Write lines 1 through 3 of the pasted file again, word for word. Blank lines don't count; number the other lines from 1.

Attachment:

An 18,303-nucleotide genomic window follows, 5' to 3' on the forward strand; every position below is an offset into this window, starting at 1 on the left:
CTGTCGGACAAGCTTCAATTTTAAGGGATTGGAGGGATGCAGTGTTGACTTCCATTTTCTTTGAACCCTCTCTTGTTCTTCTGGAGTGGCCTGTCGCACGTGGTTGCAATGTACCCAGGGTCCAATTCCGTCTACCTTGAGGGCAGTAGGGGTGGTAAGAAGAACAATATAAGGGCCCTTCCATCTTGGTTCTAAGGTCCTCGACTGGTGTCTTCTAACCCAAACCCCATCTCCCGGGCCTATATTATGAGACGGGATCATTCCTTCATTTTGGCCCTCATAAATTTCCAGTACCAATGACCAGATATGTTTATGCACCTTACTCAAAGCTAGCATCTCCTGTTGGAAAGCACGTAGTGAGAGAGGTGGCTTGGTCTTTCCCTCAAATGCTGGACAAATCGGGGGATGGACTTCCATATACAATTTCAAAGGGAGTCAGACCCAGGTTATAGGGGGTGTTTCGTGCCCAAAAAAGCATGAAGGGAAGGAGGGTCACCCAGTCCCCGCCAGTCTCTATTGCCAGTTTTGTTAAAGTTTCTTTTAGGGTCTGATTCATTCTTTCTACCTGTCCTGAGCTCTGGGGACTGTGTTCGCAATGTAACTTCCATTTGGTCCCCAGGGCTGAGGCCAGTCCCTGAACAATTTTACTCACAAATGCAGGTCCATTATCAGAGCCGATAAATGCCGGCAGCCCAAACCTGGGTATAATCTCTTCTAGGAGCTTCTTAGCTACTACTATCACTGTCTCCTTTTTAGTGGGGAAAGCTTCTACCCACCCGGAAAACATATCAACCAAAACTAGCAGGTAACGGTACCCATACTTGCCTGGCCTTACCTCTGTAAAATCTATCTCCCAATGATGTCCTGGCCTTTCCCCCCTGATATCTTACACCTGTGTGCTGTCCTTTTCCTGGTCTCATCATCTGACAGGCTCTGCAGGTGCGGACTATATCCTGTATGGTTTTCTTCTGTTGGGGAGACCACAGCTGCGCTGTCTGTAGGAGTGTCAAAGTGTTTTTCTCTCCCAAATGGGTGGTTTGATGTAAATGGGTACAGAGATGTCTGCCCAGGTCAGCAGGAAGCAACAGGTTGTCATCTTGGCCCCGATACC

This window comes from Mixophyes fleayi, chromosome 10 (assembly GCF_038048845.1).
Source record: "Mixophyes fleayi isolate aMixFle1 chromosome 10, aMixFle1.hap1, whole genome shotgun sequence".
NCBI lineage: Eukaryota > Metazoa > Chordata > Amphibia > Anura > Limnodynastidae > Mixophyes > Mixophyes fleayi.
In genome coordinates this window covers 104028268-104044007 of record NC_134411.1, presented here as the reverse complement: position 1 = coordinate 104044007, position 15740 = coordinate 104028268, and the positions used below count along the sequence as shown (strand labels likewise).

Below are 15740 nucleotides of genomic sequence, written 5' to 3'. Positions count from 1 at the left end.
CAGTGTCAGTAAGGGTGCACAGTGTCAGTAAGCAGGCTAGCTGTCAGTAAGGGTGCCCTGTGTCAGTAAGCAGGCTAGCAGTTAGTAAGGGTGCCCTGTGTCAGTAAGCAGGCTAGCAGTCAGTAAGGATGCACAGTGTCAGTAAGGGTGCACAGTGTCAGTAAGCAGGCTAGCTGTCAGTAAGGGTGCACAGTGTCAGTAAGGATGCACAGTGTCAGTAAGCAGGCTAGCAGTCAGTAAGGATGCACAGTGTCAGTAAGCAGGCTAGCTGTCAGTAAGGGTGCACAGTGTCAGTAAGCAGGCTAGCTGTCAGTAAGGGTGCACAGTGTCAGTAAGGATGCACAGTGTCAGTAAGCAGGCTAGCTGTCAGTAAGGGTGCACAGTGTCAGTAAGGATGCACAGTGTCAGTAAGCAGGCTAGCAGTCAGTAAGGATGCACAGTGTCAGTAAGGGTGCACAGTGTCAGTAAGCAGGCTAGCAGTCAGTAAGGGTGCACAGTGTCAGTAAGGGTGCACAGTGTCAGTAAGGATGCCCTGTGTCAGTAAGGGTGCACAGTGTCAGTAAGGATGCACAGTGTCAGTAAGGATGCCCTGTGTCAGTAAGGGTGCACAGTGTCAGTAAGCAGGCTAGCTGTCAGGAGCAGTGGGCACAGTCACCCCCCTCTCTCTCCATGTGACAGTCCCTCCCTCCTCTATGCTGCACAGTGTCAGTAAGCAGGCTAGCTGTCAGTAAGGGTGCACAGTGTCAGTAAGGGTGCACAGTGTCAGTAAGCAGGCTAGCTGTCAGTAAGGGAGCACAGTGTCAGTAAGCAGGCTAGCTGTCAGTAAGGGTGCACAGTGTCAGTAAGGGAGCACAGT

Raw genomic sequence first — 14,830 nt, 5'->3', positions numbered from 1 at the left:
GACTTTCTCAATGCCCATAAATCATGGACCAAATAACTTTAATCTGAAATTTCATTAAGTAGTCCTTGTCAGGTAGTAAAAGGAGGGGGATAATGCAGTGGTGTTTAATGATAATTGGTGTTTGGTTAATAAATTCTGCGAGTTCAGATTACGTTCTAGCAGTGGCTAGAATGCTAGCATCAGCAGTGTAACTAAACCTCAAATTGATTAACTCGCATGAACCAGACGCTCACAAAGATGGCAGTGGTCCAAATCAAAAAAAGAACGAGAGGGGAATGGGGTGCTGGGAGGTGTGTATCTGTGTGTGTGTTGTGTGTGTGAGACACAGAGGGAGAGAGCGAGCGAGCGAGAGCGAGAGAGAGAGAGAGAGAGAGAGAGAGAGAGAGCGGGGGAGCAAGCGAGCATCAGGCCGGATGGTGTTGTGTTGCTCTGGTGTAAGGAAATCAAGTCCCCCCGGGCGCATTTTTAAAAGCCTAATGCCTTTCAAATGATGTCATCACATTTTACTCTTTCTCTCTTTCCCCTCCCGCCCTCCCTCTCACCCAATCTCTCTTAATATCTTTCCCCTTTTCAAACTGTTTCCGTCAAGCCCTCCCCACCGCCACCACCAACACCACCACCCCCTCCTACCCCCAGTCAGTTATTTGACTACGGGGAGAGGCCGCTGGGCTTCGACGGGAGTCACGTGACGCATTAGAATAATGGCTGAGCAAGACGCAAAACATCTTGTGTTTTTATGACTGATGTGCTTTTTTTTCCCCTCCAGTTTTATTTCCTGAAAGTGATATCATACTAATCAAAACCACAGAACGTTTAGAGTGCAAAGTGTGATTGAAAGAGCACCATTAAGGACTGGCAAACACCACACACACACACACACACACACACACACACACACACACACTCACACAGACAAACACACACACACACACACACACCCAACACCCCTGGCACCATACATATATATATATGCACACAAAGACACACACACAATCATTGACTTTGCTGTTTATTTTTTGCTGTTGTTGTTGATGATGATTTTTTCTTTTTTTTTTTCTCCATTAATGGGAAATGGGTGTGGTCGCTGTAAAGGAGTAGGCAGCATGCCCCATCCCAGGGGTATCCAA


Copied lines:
An 18,303-nucleotide genomic window follows, 5' to 3' on the forward strand; every position below is an offset into this window, starting at 1 on the left:
CTGTCGGACAAGCTTCAATTTTAAGGGATTGGAGGGATGCAGTGTTGACTTCCATTTTCTTTGAACCCTCTCTTGTTCTTCTGGAGTGGCCTGTCGCACGTGGTTGCAATGTACCCAGGGTCCAATTCCGTCTACCTTGAGGGCAGTAGGGGTGGTAAGAAGAACAATATAAGGGCCCTTCCATCTTGGTTCTAAGGTCCTCGACTGGTGTCTTCTAACCCAAACCCCATCTCCCGGGCCTATATTATGAGACGGGATCATTCCTTCATTTTGGCCCTCATAAATTTCCAGTACCAATGACCAGATATGTTTATGCACCTTACTCAAAGCTAGCATCTCCTGTTGGAAAGCACGTAGTGAGAGAGGTGGCTTGGTCTTTCCCTCAAATGCTGGACAAATCGGGGGATGGACTTCCATATACAATTTCAAAGGGAGTCAGACCCAGGTTATAGGGGGTGTTTCGTGCCCAAAAAAGCATGAAGGGAAGGAGGGTCACCCAGTCCCCGCCAGTCTCTATTGCCAGTTTTGTTAAAGTTTCTTTTAGGGTCTGATTCATTCTTTCTACCTGTCCTGAGCTCTGGGGACTGTGTTCGCAATGTAACTTCCATTTGGTCCCCAGGGCTGAGGCCAGTCCCTGAACAATTTTACTCACAAATGCAGGTCCATTATCAGAGCCGATAAATGCCGGCAGCCCAAACCTGGGTATAATCTCTTCTAGGAGCTTCTTAGCTACTACTATCACTGTCTCCTTTTTAGTGGGGAAAGCTTCTACCCACCCGGAAAACATATCAACCAAAACTAGCAGGTAACGGTACCCATACTTGCCTGGCCTTACCTCTGTAAAATCTATCTCCCAATGATGTCCTGGCCTTTCCCCCCTGATATCTTACACCTGTGTGCTGTCCTTTTCCTGGTCTCATCATCTGACAGGCTCTGCAGGTGCGGACTATATCCTGTATGGTTTTCTTCTGTTGGGGAGACCACAGCTGCGCTGTCTGTAGGAGTGTCAAAGTGTTTTTCTCTCCCAAATGGGTGGTTTGATGTAAATGGGTACAGAGATGTCTGCCCAGGTCAGCAGGAAGCAACAGGTTGTCATCTTGGCCCCGATACC

This window comes from Mixophyes fleayi, chromosome 10 (assembly GCF_038048845.1).